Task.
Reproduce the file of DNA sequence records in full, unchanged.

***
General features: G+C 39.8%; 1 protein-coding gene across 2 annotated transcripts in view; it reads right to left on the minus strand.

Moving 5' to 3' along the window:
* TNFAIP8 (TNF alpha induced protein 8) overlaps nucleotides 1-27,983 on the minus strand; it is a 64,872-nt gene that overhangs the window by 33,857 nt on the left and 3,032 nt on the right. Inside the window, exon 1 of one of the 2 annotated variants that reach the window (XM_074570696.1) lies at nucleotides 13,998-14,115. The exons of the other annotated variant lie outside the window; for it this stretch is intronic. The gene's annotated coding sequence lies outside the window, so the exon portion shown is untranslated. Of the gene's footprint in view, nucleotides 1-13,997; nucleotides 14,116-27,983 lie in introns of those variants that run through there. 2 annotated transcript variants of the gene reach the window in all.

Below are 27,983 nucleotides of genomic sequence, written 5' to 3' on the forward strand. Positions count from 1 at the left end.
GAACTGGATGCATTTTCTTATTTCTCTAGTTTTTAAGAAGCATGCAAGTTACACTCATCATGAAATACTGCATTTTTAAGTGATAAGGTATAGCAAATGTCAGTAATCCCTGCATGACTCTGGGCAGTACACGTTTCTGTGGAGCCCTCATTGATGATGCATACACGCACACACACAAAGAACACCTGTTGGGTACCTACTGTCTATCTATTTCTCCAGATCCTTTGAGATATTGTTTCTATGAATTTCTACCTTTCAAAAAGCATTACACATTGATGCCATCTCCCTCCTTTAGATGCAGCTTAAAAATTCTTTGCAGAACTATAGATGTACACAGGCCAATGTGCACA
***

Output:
General features: G+C 39.8%; 1 protein-coding gene across 2 annotated transcripts in view; it reads right to left on the minus strand.

Moving 5' to 3' along the window:
* TNFAIP8 (TNF alpha induced protein 8) overlaps nucleotides 1-27,983 on the minus strand; it is a 64,872-nt gene that overhangs the window by 33,857 nt on the left and 3,032 nt on the right. Inside the window, exon 1 of one of the 2 annotated variants that reach the window (XM_074570696.1) lies at nucleotides 13,998-14,115. The exons of the other annotated variant lie outside the window; for it this stretch is intronic. The gene's annotated coding sequence lies outside the window, so the exon portion shown is untranslated. Of the gene's footprint in view, nucleotides 1-13,997; nucleotides 14,116-27,983 lie in introns of those variants that run through there. 2 annotated transcript variants of the gene reach the window in all.

Below are 27,983 nucleotides of genomic sequence, written 5' to 3' on the forward strand. Positions count from 1 at the left end.
GAACTGGATGCATTTTCTTATTTCTCTAGTTTTTAAGAAGCATGCAAGTTACACTCATCATGAAATACTGCATTTTTAAGTGATAAGGTATAGCAAATGTCAGTAATCCCTGCATGACTCTGGGCAGTACACGTTTCTGTGGAGCCCTCATTGATGATGCATACACGCACACACACAAAGAACACCTGTTGGGTACCTACTGTCTATCTATTTCTCCAGATCCTTTGAGATATTGTTTCTATGAATTTCTACCTTTCAAAAAGCATTACACATTGATGCCATCTCCCTCCTTTAGATGCAGCTTAAAAATTCTTTGCAGAACTATAGATGTACACAGGCCAATGTGCACA